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01 May 2014

Africa needs practical measures to fight poverty.

Mr. Paul Boateng, a former UK Treasury Secretary, has called on African leaders to put in place practical measures which could see the continent move out of its present predicament of poverty and inequality.

He said although Africa is well endowed with a lot of natural resources, poor management of its resources had led to poverty among its people.

Speaking at the close of a three-day Pan-African conference on inequality in Accra on Wednesday, he called on African leaders to set economic targets and also ensure that such targets were achieved.

Mr. Boateng called on African leaders to develop reliable data which could be used effectively in national planning and development, and added that, it was disheartening to note that 35 out of every 100 people in Africa did not have access to decent toilet facilities.

“Also, one out of every four children suffers from stunted growth in Africa, whereas again one out of every two people live in extreme poverty on the African continent,” he added.

He said if pragmatic measures were not put in place, Africa would still be the home to the world’s poorest by 2030, and cited growth in agriculture as well as the development of ICT as the major basis of economic growth for Africa.

Mr. Boateng, also a former High Commissioner to South Africa, appealed to the academia in Africa to work closely with development partners to come out with innovative measures on developing the continent.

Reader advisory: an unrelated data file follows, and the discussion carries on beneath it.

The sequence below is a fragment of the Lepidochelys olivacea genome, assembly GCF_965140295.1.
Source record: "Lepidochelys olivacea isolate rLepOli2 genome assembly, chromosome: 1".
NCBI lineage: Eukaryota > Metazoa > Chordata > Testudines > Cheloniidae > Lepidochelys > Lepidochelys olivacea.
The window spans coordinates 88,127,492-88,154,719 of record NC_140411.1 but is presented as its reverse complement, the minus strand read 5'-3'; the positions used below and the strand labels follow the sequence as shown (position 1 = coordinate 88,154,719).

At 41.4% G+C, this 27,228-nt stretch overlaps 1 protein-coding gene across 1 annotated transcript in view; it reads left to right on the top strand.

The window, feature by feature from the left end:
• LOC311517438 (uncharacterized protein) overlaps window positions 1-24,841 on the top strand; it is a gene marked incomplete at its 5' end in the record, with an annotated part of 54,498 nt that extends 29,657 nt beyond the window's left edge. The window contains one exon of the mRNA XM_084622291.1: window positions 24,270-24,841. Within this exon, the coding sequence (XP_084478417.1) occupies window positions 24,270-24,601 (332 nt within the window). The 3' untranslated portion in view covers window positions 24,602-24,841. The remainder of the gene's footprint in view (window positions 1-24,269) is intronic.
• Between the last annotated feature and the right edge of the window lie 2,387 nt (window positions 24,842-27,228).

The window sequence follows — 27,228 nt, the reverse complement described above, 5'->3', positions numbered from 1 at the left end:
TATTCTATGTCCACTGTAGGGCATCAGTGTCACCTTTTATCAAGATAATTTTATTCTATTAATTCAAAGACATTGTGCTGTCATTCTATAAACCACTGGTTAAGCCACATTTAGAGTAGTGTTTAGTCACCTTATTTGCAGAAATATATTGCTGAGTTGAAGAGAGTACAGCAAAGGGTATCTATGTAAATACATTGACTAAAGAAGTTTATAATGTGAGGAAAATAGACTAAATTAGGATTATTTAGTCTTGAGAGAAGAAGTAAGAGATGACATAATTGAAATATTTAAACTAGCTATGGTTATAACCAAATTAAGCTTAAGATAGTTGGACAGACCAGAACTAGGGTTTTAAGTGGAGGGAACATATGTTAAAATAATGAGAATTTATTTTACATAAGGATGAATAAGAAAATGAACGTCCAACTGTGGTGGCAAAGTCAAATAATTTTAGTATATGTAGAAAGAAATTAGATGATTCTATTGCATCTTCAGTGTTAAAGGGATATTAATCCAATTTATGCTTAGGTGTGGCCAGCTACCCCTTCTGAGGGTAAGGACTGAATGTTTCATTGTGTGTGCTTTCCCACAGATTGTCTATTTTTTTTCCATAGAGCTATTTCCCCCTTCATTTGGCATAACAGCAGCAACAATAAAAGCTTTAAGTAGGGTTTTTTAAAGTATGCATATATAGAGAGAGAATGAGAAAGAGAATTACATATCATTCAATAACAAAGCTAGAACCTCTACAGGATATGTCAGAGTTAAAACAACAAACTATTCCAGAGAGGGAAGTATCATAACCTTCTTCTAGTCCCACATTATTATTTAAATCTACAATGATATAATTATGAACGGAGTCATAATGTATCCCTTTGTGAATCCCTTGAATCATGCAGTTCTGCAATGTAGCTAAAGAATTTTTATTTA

In a communique issued at the closing ceremony, the participants who were from about 40 countries, called for the expansion of social protection for the poor in order to promote productivity and also enable the poor have access to a decent standard of living.

The communique also called for the promotion of gender equality through equitable access to services, political representation and access to resources for enhanced livelihoods.

“We also call for the implementation of measures aimed at fair and effective taxation, increasing access to finance especially for women and youth entrepreneurs, as well as curbing illicit flows and combating corruption,” the statement said.

The communique also called on policymakers to put in place effective policies and institutional framework to support the scaling up of small and medium businesses to enhance employment and productivity.

The participants also called for an increased access to business advisory services and credit facilities, as well as the pursuance of sustainable employment-generation policies and to encourage women and young entrepreneurs.

The conference was a follow-up to the Global Consultation on Inequalities, hosted jointly by the Government of Denmark and the Government of Ghana in February 2013.

The conference aimed at forging linkages between African developmental debates, discussion on the post-MDGs development framework and also to craft an African agenda on inequalities, especially in the context of shaping an African vision for the next 50 years.

Source: GNA


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